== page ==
Computer Recycling: Are you Legally Prepared

by Joseph P. Harford, MS

As the healthcare industry continues to prepare for HIPAA compliance, two obstacles are emerging—the safe and legal disposal of outdated computer equipment and the digital or physical data destruction of patient information contained on them. This equipment comes in the form of computer monitors, hard drives, printers, copiers, and more. In the past, this equipment may have been placed into storage, donated to a school, or sent to the dumpster.

None of these methods of disposal address healthcare organizations’ environmental or legal responsibilities. But how do you know if your organization is legally positioned to handle disposal of computer equipment? This article will address these concerns.

What Is Legal?

To determine if your organization is legally prepared in terms of computer equipment, three questions should be addressed:

  • Does your organization have a plan in place for the removal and disposal of outdated computer equipment?
  • Does your plan adhere to appropriate local, state, and federal environmental laws for equipment removal or recycling?
  • Does your plan follow the appropriate local, state, and federal laws regarding the privacy of patient data that may still reside on the equipment in question?

The 1976 Resource Conservation and Recovery Act addresses the proper disposal of hazardous materials. Computer monitors contain an average of five to eight pounds of lead in the glass. Computer equipment also contains materials categorized as hazardous such as mercury, cadmium, and arsenic. Dumping large amounts of this equipment into a landfill is against the law.
In summer 2002, the Environmental Protection Agency filed fines for the improper disposal of hazardous waste that included computer monitors. For more information on such fines, go to

It is estimated that by 2004 there will be 350 million obsolete computers in the US with no clear channel for removal, recycling, or disposal. This volume of equipment not only poses an environmental nightmare but also a challenge regarding the protection of privacy. Many states are attempting to enact legislation that will control the disposal of this equipment. Massachusetts and New Jersey have created a ban on dumping it into landfills. Pennsylvania will soon require a permit for companies that want to be involved with electronic recycling.

Protecting PHI

Although it is not directly addressed by HIPAA, it is obvious that proper recycling of computer equipment that contains protected health information (PHI) is just as important as following the guidelines for secure document storage and document destruction. The removal and recycling of computer equipment should be partnered with the need to properly and securely destroy PHI.

Healthcare organizations are aware of the need to work with a trustworthy document storage and destruction company. However, in many cases, the electronic source of all of these paper documents is forgotten. There have been numerous cases in which drives have not been properly “cleansed” and information has been inadvertently given away.

Destroying Data

Data destruction is not as simple and straightforward as “formatting” the hard drive of a computer. In fact, simply formatting the hard drive is in no way secure, comprehensive, or reliable. It is critical to implement responsible practices that consider the fiduciary responsibility of a healthcare provider to its patients.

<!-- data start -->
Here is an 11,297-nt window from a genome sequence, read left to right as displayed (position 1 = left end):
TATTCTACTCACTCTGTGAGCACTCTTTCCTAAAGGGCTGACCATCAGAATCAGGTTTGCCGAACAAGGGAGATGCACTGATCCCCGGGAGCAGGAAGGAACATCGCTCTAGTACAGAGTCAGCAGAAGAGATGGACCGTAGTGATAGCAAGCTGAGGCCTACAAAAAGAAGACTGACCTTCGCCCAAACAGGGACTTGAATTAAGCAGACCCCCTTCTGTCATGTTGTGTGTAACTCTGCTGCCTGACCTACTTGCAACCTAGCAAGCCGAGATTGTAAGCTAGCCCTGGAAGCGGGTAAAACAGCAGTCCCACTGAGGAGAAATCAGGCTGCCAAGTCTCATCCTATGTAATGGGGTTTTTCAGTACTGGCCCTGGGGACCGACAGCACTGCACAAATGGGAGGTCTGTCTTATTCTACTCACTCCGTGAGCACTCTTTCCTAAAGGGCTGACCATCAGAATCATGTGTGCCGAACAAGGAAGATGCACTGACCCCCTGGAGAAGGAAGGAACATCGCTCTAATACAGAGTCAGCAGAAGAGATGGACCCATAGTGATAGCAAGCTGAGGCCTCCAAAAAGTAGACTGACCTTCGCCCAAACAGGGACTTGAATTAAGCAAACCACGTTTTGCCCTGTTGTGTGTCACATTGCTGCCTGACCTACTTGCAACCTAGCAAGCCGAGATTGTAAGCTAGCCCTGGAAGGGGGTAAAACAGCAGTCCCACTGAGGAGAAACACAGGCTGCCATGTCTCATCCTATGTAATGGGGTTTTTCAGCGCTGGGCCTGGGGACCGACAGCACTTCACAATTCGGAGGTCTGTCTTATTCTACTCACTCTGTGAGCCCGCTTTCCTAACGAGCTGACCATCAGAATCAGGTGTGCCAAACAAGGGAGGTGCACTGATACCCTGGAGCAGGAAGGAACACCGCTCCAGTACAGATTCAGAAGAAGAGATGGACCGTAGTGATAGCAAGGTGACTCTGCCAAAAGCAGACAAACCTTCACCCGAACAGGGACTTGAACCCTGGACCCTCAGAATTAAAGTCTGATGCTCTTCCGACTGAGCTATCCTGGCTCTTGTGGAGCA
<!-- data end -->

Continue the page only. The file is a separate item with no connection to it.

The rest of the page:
The US Department of Defense has set forth standards for the reliable and secure destruction of both electronic and physical data that resides on a computer hard drive. In the absence of standards of this type, healthcare organizations may want to consider adopting these standards when completing the task of secure data destruction. It may be helpful to refer to the standards listed in the National Industrial Security Program Operating Manual at

Healthcare organizations may find the internal task of electronics re- cycling to be a daunting one and may decide that the identification, inventory management, destruction, and certification of private data should be left in the hands of reputable recyclers.

While it is always necessary to perform due diligence on a vendor, it is critical in this case in light of the potential environmental and confidentiality liabilities that organizations face. Ideally, an electronics recycler would perform both certified digital and physical data destruction services. Simply purchasing software or removing and destroying the hard drive is not adequate to protect an organization from an information breach.

The information that is solicited from a potential recycler or destruction vendor should be similar to that collected about the document storage or destruction vendor that may already be working for the organization. When choosing a recycling/destruction vendor, consider the following issues:

  • landfill policy
  • employee training
  • background review and bonding
  • data destruction practices and insurance coverage

Even with a vendor in hand, the liability associated with improper computer disposal or data loss ultimately remains with the accused institution. Make sure your organization is prepared.

Joseph Harford (joseph@reclamere. com) is vice president of sales and marketing for Reclamere Inc., a company specializing in end-of-life services for electronic equipment.

Article citation:
Harford, Joseph P. "Computer Recycling: Are You Legally Prepared?." Journal of AHIMA 74, no.3 (2003): 54.